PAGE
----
After shark attacks, Cape residents push for better beach safety regulations

After shark attacks, Cape residents push for better beach safety regulations

WELLFLEET, Mass. — Hundreds gathered in Welfleet on Thursday night to demand better safety regulations and protocols at Cape Cod beaches.

The event, hosted by Welfleet officials, included the head of the Atlantic White Shark Conservancy and a seal researcher at the Woods Hole Oceanographic Institution as speakers.

The community rallied together as many expressed their discontent with the increasing seal and shark populations at local beached and what many described as lack of appropriate government response to protect beach goers.

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A stream of suggestions flooded the gym at Welfleet Elementary School where community members proposed changes that could protect people on Cape beaches, including ATVs charged and ready to help transport the injured across beaches and up dunes, equipped lifeguards with radios connecting them directly to law enforcement, more lifeguards on duty and better cell phone service at beaches.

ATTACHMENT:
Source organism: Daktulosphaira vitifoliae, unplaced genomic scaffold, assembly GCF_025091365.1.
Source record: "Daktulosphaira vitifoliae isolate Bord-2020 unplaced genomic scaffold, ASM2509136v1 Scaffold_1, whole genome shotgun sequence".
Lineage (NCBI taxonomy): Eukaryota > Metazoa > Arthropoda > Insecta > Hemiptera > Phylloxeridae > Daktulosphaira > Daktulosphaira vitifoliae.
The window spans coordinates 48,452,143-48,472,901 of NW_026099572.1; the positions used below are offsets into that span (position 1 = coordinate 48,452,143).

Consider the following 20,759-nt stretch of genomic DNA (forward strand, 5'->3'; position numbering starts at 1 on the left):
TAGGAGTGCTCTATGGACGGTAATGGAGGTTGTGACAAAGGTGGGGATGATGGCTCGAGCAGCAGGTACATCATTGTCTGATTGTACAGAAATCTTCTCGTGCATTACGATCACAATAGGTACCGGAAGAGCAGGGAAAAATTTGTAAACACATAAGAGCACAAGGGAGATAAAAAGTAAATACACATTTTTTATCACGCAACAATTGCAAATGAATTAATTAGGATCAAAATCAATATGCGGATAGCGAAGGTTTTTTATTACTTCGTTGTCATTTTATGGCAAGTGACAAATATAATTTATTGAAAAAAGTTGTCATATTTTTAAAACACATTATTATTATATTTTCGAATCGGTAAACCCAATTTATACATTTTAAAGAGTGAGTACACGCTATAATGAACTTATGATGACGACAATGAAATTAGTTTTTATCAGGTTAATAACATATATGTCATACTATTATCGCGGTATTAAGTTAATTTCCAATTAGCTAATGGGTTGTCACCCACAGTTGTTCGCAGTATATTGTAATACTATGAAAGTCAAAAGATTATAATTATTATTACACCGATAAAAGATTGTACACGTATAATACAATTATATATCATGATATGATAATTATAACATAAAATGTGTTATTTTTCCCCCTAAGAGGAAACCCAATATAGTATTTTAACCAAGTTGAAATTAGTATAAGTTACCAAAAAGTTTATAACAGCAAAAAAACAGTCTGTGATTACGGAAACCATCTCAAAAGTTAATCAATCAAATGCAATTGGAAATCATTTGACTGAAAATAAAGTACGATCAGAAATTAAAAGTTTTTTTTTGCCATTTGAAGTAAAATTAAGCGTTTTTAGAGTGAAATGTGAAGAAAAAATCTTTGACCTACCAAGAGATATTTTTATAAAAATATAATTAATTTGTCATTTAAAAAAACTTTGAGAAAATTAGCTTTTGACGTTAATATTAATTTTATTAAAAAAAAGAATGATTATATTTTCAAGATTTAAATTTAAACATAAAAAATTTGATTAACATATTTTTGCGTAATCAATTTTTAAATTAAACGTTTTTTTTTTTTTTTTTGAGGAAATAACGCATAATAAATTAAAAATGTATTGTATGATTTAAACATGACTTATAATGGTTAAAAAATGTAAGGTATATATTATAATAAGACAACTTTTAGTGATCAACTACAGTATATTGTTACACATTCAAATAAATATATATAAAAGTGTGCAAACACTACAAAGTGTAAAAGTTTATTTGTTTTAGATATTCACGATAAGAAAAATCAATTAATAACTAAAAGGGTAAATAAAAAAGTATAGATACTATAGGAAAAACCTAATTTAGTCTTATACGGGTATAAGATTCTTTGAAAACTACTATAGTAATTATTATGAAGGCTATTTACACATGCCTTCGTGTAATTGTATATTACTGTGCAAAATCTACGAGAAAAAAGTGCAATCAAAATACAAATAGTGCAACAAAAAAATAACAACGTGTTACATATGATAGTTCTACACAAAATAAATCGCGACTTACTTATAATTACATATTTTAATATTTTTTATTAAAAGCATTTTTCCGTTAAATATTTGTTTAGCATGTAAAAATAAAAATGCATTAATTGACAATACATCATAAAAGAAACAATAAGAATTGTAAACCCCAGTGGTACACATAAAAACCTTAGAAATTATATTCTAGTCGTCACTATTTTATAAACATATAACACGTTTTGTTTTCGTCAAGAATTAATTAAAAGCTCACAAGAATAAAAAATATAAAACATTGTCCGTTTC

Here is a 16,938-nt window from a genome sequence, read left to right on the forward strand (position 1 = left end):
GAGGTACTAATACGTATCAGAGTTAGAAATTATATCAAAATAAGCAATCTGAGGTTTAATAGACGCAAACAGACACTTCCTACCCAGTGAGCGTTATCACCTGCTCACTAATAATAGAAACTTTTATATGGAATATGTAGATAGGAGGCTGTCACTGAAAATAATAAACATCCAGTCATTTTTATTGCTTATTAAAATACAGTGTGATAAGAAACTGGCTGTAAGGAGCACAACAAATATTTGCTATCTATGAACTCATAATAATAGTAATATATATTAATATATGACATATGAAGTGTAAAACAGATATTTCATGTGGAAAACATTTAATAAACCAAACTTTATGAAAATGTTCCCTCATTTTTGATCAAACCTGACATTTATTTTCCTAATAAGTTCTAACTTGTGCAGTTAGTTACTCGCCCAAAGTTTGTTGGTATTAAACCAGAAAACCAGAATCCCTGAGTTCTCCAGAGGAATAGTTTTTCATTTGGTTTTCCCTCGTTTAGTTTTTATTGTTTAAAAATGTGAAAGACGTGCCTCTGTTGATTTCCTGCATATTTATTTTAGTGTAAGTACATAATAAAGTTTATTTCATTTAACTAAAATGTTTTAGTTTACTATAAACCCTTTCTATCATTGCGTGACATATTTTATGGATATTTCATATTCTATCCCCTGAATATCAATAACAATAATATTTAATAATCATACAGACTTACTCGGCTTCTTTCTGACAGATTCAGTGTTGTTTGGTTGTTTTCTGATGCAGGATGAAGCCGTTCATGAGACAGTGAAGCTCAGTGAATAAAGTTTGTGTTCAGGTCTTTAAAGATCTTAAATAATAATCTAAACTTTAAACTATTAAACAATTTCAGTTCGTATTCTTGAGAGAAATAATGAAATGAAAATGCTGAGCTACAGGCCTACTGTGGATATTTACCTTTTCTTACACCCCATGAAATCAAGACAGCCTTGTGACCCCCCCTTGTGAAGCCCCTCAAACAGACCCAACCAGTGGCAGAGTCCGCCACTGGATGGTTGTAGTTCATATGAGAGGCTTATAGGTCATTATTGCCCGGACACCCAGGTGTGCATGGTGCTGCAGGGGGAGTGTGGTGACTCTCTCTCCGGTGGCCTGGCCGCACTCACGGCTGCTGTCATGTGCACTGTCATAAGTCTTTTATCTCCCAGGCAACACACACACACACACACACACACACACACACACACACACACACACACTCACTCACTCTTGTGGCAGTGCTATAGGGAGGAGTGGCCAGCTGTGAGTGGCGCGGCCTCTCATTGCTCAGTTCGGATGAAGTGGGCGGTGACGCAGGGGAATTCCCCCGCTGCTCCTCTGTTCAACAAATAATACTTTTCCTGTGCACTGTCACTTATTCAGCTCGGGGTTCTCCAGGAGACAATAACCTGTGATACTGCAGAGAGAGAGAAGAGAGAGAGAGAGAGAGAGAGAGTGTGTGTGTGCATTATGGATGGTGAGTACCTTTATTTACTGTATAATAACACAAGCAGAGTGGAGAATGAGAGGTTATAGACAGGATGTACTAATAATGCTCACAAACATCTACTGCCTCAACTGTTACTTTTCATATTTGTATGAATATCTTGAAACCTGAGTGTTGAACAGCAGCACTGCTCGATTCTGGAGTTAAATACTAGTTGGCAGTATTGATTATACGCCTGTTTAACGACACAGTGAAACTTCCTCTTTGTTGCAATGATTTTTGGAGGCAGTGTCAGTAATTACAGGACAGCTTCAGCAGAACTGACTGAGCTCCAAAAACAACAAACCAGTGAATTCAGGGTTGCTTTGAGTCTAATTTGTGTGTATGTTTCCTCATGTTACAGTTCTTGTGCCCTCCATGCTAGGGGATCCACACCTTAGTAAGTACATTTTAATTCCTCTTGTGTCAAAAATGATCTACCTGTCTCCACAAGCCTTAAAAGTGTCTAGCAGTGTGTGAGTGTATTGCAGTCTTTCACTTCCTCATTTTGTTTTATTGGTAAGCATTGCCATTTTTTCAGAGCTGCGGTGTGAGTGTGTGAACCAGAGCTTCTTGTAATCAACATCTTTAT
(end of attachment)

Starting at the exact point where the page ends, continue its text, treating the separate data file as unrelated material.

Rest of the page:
Residents also proposed an arm band which would send off an ultrasonic pulse to irritate sharks and ward them off to be given out to swimmers.

Many lashed out about the seal population, frustrated that officials have "let this happen," but town officials reminded residents there is little they can do to change the legislation that protects seals in the foreseeable future.

“The seal population out of control, they are eating our fish now they're eating our children," said Gail Sluis, who witnessed the aftermath of the fatal shark attack that killed Arthur Medici. “We cut down the population get them an island, I don’t know what we can do, it cannot continue like this."

The forum comes after 26-year-old Arthur Medici, of Revere, was bitten by a shark while boogie boarding off a Wellfleet beach Sept. 15. He was the state's first fatality from a shark attack in more than 80 years.

A 61-year old New York man was bitten off a beach in nearby Truro in August and is recovering in a Boston hospital.

The Seashore Advisory Commission has already said in recent weeks that it’s planning to install boxes at the ocean beaches where poor cell phone service caused delays in 911 calls in both the August attack of William Lytton in Truro and the September fatal attack of Arthur Medici in Wellfleet.